What Is the Diesel Industry?

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  • Written By: Mary McMahon
  • Edited By: A. Joseph
  • Last Modified Date: 26 November 2019
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The diesel industry is a subset of the energy industry that is focused on the production and use of diesel fuels, including fossil fuels and biofuels. Many nations host companies that are active in this industry, along with allied companies such as producers of heavy equipment. Diesel pricing and demand fluctuate, and the latest information can be found in trade publications and financial magazines that cover the energy industry.

One aspect of the diesel industry involves the production of diesel from raw materials. Feedstock might include corn, soy and other biological sources, along with crude oil. Production facilities can vary in size and scope and require a substantial support crew, including engineers, technicians and other personnel. After diesel fuel is made, it must be transported to an end consumer, usually through a wholesaler who distributes the fuel to gas stations or tanks at facilities maintained by large customers.

Diesel is used in power generation, refrigeration, cars, trucks and marine applications. Heavy equipment, such as the kind used on construction sites, is often diesel-powered, and diesel also is a popular fuel for large trucks, particularly those that need to pull heavy loads. Some passenger cars also run on diesel. The diesel industry includes allied professions such as car and truck manufacturers, engine developers and power companies that use diesel for backup power generation. Sellers, transporters and distributors also play a very active role in the industry.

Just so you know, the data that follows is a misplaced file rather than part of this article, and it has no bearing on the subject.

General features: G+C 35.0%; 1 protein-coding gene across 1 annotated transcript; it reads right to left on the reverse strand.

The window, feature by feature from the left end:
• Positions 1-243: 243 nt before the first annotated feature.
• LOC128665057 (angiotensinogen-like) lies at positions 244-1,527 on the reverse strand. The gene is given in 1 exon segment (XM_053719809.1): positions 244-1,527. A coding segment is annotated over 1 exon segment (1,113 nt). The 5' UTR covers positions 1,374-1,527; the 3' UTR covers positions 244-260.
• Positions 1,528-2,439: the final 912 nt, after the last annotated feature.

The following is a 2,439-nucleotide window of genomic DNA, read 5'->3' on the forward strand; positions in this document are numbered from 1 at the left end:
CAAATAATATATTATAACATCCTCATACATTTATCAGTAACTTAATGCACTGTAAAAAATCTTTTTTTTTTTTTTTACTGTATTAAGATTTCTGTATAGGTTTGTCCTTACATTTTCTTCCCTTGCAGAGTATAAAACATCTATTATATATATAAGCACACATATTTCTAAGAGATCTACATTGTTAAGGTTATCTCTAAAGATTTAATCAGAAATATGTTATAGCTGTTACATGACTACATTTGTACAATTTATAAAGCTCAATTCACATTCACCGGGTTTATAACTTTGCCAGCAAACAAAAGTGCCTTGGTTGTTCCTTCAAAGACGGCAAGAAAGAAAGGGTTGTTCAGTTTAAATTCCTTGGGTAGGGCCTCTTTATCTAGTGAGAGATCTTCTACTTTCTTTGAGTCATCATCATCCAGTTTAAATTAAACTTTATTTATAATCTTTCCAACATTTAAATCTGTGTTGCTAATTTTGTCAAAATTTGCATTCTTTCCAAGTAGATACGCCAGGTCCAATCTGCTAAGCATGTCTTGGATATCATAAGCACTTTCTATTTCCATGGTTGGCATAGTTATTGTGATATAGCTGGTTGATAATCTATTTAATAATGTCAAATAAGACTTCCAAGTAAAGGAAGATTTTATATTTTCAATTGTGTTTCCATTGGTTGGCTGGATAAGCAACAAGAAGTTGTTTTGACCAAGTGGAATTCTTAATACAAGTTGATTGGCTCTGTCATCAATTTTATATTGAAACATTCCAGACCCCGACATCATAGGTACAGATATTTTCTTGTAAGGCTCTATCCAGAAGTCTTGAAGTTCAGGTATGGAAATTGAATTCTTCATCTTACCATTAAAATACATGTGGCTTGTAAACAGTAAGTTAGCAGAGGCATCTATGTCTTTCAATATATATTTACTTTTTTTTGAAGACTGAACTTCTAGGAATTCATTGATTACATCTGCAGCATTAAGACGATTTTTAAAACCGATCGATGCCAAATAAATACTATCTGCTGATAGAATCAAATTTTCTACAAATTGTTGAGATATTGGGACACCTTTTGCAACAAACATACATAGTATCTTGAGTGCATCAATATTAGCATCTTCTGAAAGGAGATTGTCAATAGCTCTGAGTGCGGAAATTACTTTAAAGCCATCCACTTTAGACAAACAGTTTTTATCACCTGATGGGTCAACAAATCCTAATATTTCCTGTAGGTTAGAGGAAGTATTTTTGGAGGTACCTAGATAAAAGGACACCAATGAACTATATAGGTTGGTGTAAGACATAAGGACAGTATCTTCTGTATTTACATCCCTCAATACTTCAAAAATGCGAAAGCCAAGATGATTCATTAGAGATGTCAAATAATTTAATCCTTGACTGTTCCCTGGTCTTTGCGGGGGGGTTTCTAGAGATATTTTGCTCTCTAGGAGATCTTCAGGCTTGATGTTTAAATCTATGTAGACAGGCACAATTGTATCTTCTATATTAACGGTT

One area of growth in the diesel industry at the start of the 21st century was in ecologically friendly fuels. This area includes a variety of biofuels, along with products such as conversion kits to allow regular diesel engines to use biofuels for their energy. Diesel conversion generally is less expensive than conversion from regular gasoline. Some traditional firms have met the demand for green energy by branching out and retrofitting their production facilities to make it possible to produce biofuels.

Diesel industry forecasts are published on a regular basis in trade publications and financial magazines. Big news in the industry might also make its way into the mass media. Energy prices on both regular gasoline and diesel tend to be a topic of general interest and sometimes are considered economic indicators. The health of this industry is often a topic of interest, because it can affect the costs of food and other commodities. High diesel prices make it more expensive to produce goods and especially to transport them, and this cost usually is passed on to consumers in the form of higher prices for those goods.


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